B. White label stock method

The 8.5 × 11-inch pattern sheet shown in the photo is for areas to be brightened on the model. Because the white areas of label stock will be cut from the pattern sheet and applied to the inside of the t issue, you pattern sheet on the back of the label stock sheet.

After this is done, cut the white areas carefully from the pattern sheet using scissors or a new single-edge razor blade. Be careful to precisely cut the white area. You want to be exact because any label overlap will show through the colored portion of the tissue.

Covering Instructions

Welcome to a different approach to covering rubber-powered FF Scale models. Using a heat-fused copier, I created a waterproof, lightweight, and highly detailed Japanese tissue that will permit you to quickly achieve stunning results.

Following are tips for covering with this preprinted tissue.

1. Use scissors or a similar tool to cut the pieces from the sheet as needed. With the exception of the edges of the main sheet, the tissue paper is not attached to the heavy backing paper. By cutting into the paper, the tissue piece separates for application to your model.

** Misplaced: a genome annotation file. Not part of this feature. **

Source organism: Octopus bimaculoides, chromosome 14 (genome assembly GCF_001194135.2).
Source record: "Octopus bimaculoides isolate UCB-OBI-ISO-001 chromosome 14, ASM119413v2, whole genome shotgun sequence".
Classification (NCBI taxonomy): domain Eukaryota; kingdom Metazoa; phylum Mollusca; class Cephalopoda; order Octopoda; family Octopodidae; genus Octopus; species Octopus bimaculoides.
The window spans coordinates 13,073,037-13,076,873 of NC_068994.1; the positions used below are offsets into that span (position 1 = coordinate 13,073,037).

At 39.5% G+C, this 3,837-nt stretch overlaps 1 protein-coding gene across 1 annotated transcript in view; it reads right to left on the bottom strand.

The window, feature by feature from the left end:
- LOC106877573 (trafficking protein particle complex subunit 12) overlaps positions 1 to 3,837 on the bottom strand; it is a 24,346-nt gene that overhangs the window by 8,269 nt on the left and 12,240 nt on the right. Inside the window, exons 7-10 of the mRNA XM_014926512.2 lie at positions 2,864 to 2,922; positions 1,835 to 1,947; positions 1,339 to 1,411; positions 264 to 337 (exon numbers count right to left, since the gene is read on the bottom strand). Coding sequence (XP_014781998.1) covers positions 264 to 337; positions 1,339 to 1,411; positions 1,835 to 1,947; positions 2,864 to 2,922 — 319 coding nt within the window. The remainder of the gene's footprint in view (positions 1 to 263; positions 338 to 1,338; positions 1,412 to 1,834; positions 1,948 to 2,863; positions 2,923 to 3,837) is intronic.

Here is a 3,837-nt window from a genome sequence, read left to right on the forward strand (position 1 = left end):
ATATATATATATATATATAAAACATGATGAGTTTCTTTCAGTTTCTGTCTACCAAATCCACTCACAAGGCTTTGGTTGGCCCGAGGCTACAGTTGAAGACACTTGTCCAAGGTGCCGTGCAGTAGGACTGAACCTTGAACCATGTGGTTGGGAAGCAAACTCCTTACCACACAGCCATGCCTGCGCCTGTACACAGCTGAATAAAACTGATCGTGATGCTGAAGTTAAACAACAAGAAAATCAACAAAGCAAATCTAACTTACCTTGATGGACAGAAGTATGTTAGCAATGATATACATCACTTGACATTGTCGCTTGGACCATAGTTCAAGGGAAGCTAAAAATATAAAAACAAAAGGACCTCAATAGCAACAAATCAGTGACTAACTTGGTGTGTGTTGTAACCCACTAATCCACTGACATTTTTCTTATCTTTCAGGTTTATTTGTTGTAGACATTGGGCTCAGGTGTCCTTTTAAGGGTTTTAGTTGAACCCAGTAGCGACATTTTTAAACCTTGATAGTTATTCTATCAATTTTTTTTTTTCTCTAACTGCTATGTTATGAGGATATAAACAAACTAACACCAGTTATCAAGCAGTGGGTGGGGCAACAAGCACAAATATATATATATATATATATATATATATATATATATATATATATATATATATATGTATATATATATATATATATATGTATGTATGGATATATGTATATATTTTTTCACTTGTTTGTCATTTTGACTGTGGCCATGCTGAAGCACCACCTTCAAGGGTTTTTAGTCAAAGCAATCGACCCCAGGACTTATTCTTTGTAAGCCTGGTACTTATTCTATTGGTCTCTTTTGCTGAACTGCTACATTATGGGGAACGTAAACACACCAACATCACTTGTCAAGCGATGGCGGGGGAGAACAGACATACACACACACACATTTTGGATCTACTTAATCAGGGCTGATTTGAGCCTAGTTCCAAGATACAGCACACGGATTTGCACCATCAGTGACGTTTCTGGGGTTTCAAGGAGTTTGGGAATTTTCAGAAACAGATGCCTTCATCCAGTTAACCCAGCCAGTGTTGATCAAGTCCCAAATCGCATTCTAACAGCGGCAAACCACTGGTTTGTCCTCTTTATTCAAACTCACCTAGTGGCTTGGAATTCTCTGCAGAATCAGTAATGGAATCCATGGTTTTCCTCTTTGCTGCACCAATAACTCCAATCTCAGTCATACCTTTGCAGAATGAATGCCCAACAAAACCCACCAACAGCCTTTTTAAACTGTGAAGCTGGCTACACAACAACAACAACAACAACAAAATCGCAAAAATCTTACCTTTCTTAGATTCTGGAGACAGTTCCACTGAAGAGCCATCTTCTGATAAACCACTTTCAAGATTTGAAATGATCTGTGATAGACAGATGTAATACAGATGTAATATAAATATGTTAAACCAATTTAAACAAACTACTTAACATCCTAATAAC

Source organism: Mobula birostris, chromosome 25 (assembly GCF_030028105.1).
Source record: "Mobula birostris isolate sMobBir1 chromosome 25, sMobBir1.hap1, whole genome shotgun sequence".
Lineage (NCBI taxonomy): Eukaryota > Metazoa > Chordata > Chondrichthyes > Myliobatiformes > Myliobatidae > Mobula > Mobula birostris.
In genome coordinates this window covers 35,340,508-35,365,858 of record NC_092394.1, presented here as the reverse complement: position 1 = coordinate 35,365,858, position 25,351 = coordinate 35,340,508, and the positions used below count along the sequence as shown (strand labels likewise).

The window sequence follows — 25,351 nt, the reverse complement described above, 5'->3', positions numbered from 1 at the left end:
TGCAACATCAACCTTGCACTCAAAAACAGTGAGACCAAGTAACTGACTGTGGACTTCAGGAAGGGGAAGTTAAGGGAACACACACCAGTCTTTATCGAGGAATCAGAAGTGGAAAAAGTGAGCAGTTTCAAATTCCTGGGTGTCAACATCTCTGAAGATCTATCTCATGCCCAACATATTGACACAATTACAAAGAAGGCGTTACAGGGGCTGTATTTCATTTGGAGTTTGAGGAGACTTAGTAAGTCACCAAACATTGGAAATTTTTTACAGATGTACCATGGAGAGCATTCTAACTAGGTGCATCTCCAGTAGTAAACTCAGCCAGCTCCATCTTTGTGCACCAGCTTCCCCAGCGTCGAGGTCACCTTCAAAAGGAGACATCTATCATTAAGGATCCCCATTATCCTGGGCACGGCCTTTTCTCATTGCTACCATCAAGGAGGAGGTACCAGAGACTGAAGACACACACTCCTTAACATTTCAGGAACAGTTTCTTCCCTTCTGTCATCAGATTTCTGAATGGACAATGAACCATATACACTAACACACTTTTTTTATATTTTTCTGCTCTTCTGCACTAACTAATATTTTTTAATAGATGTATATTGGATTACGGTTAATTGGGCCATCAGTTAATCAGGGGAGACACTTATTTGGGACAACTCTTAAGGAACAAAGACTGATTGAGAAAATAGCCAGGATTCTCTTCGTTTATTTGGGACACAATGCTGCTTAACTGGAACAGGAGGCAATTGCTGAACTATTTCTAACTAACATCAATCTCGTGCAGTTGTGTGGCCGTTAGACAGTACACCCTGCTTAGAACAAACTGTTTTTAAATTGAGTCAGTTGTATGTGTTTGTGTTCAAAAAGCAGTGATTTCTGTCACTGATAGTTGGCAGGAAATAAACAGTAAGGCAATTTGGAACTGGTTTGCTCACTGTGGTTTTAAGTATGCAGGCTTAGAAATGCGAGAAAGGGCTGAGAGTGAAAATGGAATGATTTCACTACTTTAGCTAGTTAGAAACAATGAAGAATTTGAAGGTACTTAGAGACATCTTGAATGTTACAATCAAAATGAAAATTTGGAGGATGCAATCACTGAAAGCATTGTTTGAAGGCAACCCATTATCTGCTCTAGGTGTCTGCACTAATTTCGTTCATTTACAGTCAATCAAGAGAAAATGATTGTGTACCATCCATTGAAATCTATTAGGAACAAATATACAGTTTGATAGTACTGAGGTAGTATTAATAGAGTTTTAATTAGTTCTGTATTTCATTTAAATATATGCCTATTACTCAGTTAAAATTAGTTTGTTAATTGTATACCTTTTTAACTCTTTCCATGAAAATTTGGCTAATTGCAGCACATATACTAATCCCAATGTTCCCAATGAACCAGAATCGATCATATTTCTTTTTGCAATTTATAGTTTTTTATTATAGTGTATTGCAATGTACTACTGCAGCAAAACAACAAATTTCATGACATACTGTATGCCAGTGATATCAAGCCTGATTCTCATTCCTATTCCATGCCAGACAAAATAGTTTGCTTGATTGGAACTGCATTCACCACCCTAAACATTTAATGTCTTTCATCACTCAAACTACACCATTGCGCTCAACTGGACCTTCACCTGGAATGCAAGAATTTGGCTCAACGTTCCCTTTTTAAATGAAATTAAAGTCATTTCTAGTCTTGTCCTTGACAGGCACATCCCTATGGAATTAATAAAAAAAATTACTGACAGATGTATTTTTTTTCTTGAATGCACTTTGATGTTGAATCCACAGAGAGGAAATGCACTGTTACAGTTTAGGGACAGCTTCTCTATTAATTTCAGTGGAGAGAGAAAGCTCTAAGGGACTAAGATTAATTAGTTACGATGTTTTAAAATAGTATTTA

the f6f hellcat building plans file is 8 5 x 11 inches
The F6F Hellcat building plans file is 8.5 × 11 inches. Enlarge it to a 16-inch wingspan.
the surface-detail sheet files are 8 5 x 11 inches no size change is required
The surface-detail sheet files are 8.5 × 11 inches. No size change is required. Print it on tissue.

2. Use a permanent glue stick to adhere the tissue to the frame. Coat only the outside edges of the part of the frame to be covered.

3. In working with the tissue, it is best to keep your hands both clean and damp because dry fingers might damage the tissue while working with it. Do not overwork the tissue; it will tear if you are not careful.

4. If you wish to wet cover, lay the tissue piece, printed side down, on a piece of waxed paper. Using a soft brush, dampen the unprinted side of the tissue. After approximately a minute on the waxed paper, transfer the tissue piece using the waxed paper as a carrier to the part of the airframe to be covered.